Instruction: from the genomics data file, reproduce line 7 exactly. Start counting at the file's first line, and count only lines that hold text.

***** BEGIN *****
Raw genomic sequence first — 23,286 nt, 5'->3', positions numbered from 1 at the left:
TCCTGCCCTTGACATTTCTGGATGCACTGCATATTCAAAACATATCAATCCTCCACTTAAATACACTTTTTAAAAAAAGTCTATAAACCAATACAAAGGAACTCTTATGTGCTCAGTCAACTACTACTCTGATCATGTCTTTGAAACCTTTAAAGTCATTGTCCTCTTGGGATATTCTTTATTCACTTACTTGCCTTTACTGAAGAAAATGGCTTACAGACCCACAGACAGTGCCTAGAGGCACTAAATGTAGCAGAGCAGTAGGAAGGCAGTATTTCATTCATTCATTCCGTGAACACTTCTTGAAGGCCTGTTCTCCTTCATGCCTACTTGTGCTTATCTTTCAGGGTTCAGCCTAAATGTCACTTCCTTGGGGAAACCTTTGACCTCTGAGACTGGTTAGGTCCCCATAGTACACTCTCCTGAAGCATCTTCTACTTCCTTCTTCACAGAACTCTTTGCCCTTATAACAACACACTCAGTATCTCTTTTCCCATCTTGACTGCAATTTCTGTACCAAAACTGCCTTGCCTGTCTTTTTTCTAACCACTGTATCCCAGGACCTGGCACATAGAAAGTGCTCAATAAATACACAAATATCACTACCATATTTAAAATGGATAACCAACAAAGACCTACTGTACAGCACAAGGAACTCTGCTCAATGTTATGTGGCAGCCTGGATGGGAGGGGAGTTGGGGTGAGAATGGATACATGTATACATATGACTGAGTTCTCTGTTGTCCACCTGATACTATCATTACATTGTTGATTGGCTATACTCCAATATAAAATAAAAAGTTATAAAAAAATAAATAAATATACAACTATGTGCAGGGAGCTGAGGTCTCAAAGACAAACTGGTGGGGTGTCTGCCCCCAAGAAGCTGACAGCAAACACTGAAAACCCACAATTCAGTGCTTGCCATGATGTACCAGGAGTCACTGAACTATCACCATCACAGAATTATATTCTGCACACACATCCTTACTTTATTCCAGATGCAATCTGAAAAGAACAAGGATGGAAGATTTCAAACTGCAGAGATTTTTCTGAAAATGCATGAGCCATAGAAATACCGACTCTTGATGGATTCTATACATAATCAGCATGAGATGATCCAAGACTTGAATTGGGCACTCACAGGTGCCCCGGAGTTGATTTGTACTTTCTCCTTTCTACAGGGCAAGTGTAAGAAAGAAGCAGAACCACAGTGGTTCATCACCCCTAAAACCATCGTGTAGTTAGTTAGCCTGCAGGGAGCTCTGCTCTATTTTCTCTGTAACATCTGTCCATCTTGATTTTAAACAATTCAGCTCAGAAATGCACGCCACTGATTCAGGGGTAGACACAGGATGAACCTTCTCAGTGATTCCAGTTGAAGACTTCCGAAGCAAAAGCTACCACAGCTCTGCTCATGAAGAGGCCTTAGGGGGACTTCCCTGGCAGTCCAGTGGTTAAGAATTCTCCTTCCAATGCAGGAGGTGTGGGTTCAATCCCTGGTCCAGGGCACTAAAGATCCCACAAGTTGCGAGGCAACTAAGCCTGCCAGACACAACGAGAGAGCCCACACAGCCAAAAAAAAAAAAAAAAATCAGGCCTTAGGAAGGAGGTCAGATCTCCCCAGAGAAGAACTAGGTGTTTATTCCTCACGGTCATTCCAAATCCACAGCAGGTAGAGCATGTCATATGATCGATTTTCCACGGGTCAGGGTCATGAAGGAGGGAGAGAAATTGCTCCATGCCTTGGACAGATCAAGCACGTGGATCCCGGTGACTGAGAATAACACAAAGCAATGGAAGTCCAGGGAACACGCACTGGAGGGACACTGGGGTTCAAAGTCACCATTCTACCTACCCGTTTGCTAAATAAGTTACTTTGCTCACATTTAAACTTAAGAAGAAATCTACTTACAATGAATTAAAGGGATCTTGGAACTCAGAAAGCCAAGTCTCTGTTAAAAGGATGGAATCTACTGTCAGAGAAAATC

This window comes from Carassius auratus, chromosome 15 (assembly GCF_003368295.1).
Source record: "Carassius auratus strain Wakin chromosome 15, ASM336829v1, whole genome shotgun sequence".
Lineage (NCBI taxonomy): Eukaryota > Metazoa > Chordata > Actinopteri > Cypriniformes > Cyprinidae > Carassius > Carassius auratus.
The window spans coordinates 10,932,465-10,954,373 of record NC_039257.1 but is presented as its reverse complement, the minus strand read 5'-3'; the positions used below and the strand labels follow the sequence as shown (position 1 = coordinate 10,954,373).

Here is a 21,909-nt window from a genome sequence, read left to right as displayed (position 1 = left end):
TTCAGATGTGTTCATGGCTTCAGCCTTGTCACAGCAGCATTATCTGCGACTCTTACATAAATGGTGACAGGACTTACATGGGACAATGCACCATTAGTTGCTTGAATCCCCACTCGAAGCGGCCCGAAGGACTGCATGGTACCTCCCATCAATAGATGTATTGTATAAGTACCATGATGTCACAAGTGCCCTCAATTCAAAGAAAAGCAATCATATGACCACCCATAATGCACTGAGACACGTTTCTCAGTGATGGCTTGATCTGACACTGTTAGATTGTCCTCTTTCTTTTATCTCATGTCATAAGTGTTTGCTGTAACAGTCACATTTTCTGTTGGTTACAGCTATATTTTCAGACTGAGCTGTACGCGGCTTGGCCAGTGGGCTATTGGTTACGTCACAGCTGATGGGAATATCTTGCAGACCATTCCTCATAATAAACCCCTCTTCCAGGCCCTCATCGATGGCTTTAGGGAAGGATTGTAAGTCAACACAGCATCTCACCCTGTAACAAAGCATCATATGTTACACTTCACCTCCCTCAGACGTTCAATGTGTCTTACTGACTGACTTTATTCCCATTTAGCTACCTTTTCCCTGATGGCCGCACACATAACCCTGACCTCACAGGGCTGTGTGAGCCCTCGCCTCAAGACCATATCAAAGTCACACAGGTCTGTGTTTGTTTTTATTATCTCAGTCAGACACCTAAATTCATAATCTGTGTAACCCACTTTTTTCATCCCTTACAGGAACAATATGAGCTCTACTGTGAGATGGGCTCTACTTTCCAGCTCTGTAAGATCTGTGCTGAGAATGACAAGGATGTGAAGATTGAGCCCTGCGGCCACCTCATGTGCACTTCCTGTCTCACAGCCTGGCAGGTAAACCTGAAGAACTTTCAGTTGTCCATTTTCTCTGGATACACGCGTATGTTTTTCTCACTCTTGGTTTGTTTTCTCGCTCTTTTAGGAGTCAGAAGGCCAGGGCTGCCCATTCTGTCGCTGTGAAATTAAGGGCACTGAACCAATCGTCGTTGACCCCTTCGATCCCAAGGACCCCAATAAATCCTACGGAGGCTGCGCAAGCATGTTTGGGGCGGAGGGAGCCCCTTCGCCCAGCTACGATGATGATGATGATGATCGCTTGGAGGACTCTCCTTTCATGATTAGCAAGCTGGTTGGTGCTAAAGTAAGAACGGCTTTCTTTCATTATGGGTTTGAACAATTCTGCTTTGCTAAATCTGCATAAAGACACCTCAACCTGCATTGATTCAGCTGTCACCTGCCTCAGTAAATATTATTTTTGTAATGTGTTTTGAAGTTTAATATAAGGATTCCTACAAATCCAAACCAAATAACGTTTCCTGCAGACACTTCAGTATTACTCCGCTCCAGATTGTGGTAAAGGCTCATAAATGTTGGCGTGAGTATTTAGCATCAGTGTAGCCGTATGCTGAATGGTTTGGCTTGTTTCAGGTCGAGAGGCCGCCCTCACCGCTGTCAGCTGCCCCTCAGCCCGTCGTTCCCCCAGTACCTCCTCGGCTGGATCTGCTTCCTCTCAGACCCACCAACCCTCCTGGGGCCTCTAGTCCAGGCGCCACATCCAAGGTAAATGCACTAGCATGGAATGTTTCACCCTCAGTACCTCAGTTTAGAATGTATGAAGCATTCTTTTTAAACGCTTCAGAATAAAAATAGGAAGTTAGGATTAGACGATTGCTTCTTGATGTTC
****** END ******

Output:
Here is a 21,909-nt window from a genome sequence, read left to right as displayed (position 1 = left end):